In July, IMF executive directors considered a policy paper on lessons from the crisis for central banks. They agreed that, “increasing efforts should be made to monitor and assess systemic financial developments and risks.” On the basis of such analysis, interest rates could be used by central banks in a “limited” way to “lean against the wind” and prick asset bubbles. Although this will now become official IMF policy, the board stressed that inflation targeting will remain the primary objective of central banks.

The board did not move far from the IMF staff position note set out in a paper in late July. It questions the effect of monetary policy on financial stability, saying that “the impact of monetary policy on bank risk taking is likely to differ across countries and time and be dependent on local banking market conditions”.

Given the financial crisis and the obvious failures of the financial architecture, including central banks, the Fund’s recommendations on central bank responsibilities appear to be hardly more than token gestures.

A July paper by Kanaga Raja of news service SUNS called for a new role for monetary policy. Rather than maintaining its exclusive focus on inflation, monetary policy “should also explicitly take into account growth and financial stability issues in order to minimise the impact of shocks to the economy.”

Modernising surveillance?

The board concluded its discussion on reforming the IMF’s role in multilateral surveillance in early September.

Agreement was reached on increasing the synergies among the IMF’s various multilateral surveillance products, including to “enhance integration between the Fund’s macro-financial analysis” in the World Economic Outlook and Global Financial Stability Report. More reluctantly, the board agreed to strengthen the Fund’s spillover analysis which will assess the external impact of a country’s economic policy. The Fund’s work plan now envisages the preparation of five spillover reports on a trial basis over the next year, covering China, the eurozone, Japan, UK and US. No agreement was achieved on the Multilateral Surveillance Decision proposed in March to “create clear expectations – for staff, management, and the world at large – about the Fund’s role in conducting multilateral surveillance and analyzing spillovers” and to “provide a framework to engage with policy makers across countries.”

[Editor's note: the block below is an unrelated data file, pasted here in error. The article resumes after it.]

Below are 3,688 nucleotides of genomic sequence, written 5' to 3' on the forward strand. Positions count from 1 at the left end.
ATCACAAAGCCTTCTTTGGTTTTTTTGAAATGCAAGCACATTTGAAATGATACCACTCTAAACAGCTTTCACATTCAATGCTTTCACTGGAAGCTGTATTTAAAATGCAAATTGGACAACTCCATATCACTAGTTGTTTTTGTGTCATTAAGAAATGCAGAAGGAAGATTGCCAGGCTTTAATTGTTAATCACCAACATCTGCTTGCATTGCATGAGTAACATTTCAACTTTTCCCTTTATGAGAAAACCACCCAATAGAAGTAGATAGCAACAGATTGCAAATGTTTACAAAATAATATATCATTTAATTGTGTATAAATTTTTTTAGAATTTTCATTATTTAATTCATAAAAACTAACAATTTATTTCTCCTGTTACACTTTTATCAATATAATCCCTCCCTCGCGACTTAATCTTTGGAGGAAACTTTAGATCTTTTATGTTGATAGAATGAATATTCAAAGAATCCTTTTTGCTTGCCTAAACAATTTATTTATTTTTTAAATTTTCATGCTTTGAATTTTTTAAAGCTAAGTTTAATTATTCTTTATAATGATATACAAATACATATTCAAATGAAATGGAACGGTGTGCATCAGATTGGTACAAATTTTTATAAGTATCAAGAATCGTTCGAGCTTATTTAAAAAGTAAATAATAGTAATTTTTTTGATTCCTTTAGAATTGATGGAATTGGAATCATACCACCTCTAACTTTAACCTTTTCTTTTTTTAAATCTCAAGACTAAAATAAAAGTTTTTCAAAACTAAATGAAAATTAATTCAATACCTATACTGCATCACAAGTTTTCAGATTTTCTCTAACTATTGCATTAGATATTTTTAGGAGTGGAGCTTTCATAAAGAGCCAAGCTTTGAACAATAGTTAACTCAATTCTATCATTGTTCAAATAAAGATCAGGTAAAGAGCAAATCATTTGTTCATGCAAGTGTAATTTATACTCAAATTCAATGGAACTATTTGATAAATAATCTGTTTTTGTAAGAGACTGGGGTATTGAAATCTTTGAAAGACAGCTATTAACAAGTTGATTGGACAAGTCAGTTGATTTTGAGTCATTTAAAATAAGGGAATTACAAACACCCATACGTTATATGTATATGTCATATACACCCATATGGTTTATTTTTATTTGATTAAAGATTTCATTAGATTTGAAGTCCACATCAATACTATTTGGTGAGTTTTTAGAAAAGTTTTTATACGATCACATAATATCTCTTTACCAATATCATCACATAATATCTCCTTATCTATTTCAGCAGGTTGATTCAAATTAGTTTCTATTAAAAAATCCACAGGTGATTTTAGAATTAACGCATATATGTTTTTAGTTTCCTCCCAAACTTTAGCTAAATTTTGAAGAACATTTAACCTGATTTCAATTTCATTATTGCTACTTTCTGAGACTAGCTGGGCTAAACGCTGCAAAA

In an August paper, Claudia Maurini from the Bank of Italy argues that the lack of ambition regarding progress on multilateral surveillance is rooted in the Fund’s governance structure (see Update 72). She finds that “the Fund can exert more discipline on smaller and less powerful countries than in the bigger ones. … At the same time bigger countries are precisely those whose policies generate more international spillovers and affect more the global stability.”

Business as usual under MAP

While progress on reforming its surveillance mandate remains weak, the Fund has increased its technical assistance to the G20. In November 2009, the G20 asked the IMF to coordinate a Mutual Assessment Process (MAP, see article ).

At the G20 Toronto summit in June, IMF staff presented two alternative policy scenarios under the MAP, capturing potential G20 macroeconomic development and recommending respective policies. The upside scenario acts on the assumption of a strengthened economy as a result of G20 collaborative policy action. The downside scenario assesses the risks stemming from fiscal deficits and lower productivity and formulates policy recommendations to mitigate them.

The IMF’s scenarios have been criticised for a lack of consultation and resultant business-as-usual fiscal conservatism (see Update 72). Ben Moxham of te UK Trades Union Congress condemned the International Labour Organisation’s exclusion from the consultation process and finds worrying elements of proposed labour market reforms, including the “reform of employment insurance systems”, recommended in advanced countries in general, and the “reduction of minimum labour cost” which is proposed for advanced and emerging surplus countries.